The Columbia River is much more than the water flowing between its banks. Like any river, it is ecologically inseparable from its watershed. A watershed is the land area that delivers runoff, sediment, and dissolved substances to a river and its tributaries. In turn, the health of the watershed affects the temperature, flow rate, aquatic life, and other physical components of the river.
The Columbia’s watershed spans seven states and one Canadian province. The northernmost reach of the watershed is found in the high glaciers of the Canadian Rockies. From there, the main body (or stem) of the Columbia River runs over a thousand miles before reaching the Pacific. As the river runs south and west, it is fed by many smaller rivers before it is joined by the Snake River in Pasco, Washington. Near the confluence of the Snake River the Columbia River turns sharply west, forming a natural border between Washington and Oregon. On this leg of its journey, other rivers join the Columbia before it reaches the sea.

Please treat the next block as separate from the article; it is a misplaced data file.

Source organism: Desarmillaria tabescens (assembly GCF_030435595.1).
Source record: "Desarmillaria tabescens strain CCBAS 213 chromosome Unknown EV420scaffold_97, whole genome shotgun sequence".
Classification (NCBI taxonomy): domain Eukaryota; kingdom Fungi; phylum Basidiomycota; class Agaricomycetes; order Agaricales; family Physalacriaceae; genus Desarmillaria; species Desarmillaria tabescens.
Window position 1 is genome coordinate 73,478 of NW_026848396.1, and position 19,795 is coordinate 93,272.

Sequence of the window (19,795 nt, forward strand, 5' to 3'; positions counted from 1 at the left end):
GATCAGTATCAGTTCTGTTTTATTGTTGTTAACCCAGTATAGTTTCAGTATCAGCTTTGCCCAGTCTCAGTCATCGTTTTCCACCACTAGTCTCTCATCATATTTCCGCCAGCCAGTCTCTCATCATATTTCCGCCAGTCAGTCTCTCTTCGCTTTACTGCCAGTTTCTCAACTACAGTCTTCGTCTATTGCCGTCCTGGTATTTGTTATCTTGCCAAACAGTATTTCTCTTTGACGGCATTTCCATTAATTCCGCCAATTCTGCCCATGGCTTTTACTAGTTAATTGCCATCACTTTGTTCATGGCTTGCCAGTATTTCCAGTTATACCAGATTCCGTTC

Of the rivers that feed into the Columbia, the Snake is the largest. In fact, the streams and small rivers feeding into the Snake represent 49% of the Columbia River Basins watershed below the Canadian border.
The watershed covers nearly 260,000 square miles, an area the size of France. Abundant precipitation from the hydrologic cycle, which is described in the section “What Makes The Columbia River Basin Unique,” provides the watershed with its seasonal supply of water.
Precipitation that does not infiltrate into the ground becomes runoff, and runoff from the watershed becomes the rivers, streams, wetlands, and lakes that we care about and enjoy. Some precipitation that seeps into the ground evaporates, but gravity pulls other water deeper into the earth. Sometimes this creates an underground river. This groundwater gathers in layers of underground rock and eventually becomes an aquifer, of which there are many in the Columbia River Basin.